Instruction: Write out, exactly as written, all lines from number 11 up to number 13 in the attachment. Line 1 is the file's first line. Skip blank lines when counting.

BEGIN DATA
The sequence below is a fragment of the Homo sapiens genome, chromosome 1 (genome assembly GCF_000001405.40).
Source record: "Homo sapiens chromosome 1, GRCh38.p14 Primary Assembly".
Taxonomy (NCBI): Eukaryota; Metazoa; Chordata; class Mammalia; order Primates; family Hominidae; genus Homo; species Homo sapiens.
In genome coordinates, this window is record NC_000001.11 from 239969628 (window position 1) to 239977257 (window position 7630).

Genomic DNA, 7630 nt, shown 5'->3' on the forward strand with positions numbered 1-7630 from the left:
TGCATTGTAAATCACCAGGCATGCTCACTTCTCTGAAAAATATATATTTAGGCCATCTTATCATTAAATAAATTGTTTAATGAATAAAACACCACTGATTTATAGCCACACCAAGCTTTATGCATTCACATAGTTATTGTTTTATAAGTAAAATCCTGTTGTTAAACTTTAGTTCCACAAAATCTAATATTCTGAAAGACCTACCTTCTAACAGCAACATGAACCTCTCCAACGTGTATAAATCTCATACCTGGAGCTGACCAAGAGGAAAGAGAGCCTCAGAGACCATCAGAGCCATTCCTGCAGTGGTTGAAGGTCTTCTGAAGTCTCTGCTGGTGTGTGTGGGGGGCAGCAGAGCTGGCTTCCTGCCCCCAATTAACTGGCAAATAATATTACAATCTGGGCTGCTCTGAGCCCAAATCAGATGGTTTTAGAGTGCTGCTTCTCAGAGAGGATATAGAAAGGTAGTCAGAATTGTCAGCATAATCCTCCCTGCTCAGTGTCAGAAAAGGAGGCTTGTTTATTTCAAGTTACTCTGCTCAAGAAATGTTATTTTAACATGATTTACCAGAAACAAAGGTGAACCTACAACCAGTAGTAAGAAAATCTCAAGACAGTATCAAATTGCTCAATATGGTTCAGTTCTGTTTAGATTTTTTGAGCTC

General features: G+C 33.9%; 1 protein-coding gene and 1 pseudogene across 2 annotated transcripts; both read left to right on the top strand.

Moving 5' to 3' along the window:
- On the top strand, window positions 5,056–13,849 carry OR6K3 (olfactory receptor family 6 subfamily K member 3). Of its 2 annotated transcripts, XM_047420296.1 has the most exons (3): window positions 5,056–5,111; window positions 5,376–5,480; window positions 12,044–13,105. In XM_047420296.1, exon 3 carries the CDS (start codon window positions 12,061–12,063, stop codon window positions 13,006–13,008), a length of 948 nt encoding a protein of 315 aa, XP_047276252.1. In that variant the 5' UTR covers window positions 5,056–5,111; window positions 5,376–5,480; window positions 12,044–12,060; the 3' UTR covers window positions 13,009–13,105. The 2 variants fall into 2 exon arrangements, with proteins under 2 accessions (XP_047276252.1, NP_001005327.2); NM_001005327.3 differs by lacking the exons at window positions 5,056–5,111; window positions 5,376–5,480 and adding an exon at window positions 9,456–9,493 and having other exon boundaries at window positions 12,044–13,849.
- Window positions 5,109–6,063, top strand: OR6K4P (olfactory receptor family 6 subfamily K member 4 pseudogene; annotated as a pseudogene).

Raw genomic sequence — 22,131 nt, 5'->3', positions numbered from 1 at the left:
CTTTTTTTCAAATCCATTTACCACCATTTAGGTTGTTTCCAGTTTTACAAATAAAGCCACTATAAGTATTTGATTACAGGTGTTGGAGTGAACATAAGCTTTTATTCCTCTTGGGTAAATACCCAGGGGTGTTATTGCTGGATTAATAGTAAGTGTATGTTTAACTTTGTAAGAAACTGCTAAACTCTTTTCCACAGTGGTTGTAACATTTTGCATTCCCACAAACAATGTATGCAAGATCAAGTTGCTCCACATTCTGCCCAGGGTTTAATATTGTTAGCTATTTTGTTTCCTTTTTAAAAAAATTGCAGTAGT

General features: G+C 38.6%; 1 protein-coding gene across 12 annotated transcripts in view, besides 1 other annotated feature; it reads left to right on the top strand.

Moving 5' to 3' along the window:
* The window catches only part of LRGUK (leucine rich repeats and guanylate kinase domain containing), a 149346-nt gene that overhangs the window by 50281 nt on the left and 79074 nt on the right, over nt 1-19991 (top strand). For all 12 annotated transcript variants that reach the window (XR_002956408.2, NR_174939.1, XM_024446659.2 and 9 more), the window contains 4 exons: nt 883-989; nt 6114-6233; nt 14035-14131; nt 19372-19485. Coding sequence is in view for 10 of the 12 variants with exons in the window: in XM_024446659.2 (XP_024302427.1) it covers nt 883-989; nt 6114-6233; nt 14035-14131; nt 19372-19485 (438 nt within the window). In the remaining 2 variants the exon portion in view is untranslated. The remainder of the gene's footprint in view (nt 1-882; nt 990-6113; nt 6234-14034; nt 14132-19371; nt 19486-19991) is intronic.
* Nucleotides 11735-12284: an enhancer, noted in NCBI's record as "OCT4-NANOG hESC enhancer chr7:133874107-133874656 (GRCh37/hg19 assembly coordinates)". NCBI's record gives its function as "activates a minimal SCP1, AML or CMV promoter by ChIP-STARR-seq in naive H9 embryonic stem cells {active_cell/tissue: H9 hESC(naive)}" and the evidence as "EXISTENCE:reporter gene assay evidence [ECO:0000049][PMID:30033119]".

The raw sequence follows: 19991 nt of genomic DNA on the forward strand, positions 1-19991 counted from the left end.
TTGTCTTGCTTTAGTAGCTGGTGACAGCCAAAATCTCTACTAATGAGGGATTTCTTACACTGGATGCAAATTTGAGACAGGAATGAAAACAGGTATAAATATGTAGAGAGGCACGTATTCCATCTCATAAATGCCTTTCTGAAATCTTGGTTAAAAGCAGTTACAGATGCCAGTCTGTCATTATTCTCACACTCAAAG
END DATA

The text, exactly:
Raw genomic sequence — 22,131 nt, 5'->3', positions numbered from 1 at the left:
CTTTTTTTCAAATCCATTTACCACCATTTAGGTTGTTTCCAGTTTTACAAATAAAGCCACTATAAGTATTTGATTACAGGTGTTGGAGTGAACATAAGCTTTTATTCCTCTTGGGTAAATACCCAGGGGTGTTATTGCTGGATTAATAGTAAGTGTATGTTTAACTTTGTAAGAAACTGCTAAACTCTTTTCCACAGTGGTTGTAACATTTTGCATTCCCACAAACAATGTATGCAAGATCAAGTTGCTCCACATTCTGCCCAGGGTTTAATATTGTTAGCTATTTTGTTTCCTTTTTAAAAAAATTGCAGTAGT

General features: G+C 38.6%; 1 protein-coding gene across 12 annotated transcripts in view, besides 1 other annotated feature; it reads left to right on the top strand.